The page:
HUNTINGTON, WV (WOWK) – This month, high school students throughout our region will be putting on their cap and gown and getting their diploma. But for some students, the future they had in mind seems out of reach because of their scores on the SAT and ACT. 

In April, West Virginia University became the first higher education institution in the state to officially adopt a permanent test-optional admission policy. That means students can be admitted without those scores. But some students said the term “test optional” can be misleading depending on what major they plan to pursue. 

Lauren Rasberry is set to graduate from St. Albans High School in a few weeks. She has a 4.3 grade point average. Thanks to a collaborative program with Kanawha County Schools and West Virginia State University she already has almost 45 college credit hours under her belt. 

“I get to sit in the classroom, make better study habits, take tests as if you would in actual college. I am enrolled as a student at West Virginia State University so it has really helped prepare me for the college life, like what I will need to do to keep up with my studies and work in college. But, it has also kept me in the high school experience still and getting all of those credits out of the way,” Rasberry said.

One of her final assignments before graduation was to deliver a persuasive argument to her public speaking class. She decided to make the argument that there’s too much importance placed on standardized tests when it comes to college admission.

For her that topic is personal. She’s known she wanted to work in medicine since she was seven years old and helping to care for her brother.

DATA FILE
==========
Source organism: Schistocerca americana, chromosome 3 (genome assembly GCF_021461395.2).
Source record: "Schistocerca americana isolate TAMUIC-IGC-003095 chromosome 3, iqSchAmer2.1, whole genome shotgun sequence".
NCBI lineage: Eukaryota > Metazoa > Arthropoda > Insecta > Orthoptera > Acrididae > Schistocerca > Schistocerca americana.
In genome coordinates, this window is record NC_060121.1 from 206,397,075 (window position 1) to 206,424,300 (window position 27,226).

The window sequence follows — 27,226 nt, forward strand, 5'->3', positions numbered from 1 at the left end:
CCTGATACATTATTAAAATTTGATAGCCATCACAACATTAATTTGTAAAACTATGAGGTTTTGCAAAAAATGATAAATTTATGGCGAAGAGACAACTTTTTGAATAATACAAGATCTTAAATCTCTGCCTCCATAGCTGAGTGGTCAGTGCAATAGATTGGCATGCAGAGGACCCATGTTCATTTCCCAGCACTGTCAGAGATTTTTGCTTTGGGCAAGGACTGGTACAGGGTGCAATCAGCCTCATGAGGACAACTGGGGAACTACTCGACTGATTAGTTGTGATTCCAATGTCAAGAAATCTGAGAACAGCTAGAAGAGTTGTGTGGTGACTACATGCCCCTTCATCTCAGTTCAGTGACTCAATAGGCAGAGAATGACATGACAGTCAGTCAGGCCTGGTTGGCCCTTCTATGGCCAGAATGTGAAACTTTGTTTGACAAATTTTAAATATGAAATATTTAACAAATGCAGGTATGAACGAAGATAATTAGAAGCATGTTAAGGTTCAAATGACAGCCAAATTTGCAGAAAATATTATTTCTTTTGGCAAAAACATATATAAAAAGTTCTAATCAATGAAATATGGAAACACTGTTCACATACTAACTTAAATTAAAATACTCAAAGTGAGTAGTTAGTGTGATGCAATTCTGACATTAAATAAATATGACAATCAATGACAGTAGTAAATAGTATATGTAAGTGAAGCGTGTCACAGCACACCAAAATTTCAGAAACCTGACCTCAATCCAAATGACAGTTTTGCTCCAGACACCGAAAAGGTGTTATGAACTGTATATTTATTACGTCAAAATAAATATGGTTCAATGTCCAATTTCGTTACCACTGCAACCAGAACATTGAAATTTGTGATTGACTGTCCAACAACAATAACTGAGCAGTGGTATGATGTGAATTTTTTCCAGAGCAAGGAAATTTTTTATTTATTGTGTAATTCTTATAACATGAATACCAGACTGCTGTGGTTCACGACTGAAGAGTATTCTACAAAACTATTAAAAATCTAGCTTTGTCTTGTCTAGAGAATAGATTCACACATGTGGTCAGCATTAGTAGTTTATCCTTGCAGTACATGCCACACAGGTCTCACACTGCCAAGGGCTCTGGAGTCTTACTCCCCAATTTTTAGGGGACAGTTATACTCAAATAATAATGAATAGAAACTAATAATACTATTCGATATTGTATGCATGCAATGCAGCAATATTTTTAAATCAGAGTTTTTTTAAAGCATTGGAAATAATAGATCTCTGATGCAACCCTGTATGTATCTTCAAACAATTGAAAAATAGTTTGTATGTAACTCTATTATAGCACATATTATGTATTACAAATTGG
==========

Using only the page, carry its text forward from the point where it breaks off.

“At first it was a doctor, I wanted to go all the way. Then it was a surgeon. Then I realized that was about 16 more years of school and decided that nursing was probably the best option for me because I like the more hands-on experience,” Rasberry said.  

She doesn’t do well on standardized tests. She got a 17 on her ACT. That score is keeping her out of the programs she needs to be in to earn a nursing degree. 

“I applied to Marshall Nursing Program thinking that everything was ok. I was accepted into Marhsall as a Nursing major and then had to apply to the actual program itself, only to realize that they needed a minimum ACT score of 21 to even be looked at, a 24 to be automatically accepted,” Rasberry said. 

She tried other schools and had similar results.  

“I get to the point where it is all supposed to work out and be a happy ending, and then it is just a wall, and I can’t get over this wall. It just blocks my path of being able to continue towards what I want to do in life. But yet I’m stuck because of these test scores,” Rasberry said. 

Nationally, the idea of ditching ACT and SAT scores as a requirement for college admission is gaining momentum. 

“It is hard to overcome what has traditionally been done. I think that the SAT and the ACT have been a part of our lives for a long time. FairTest has been pounding against it,” said Harry Feder, Executive Director of the National Center for Fair and Open Testing also known as FairTest.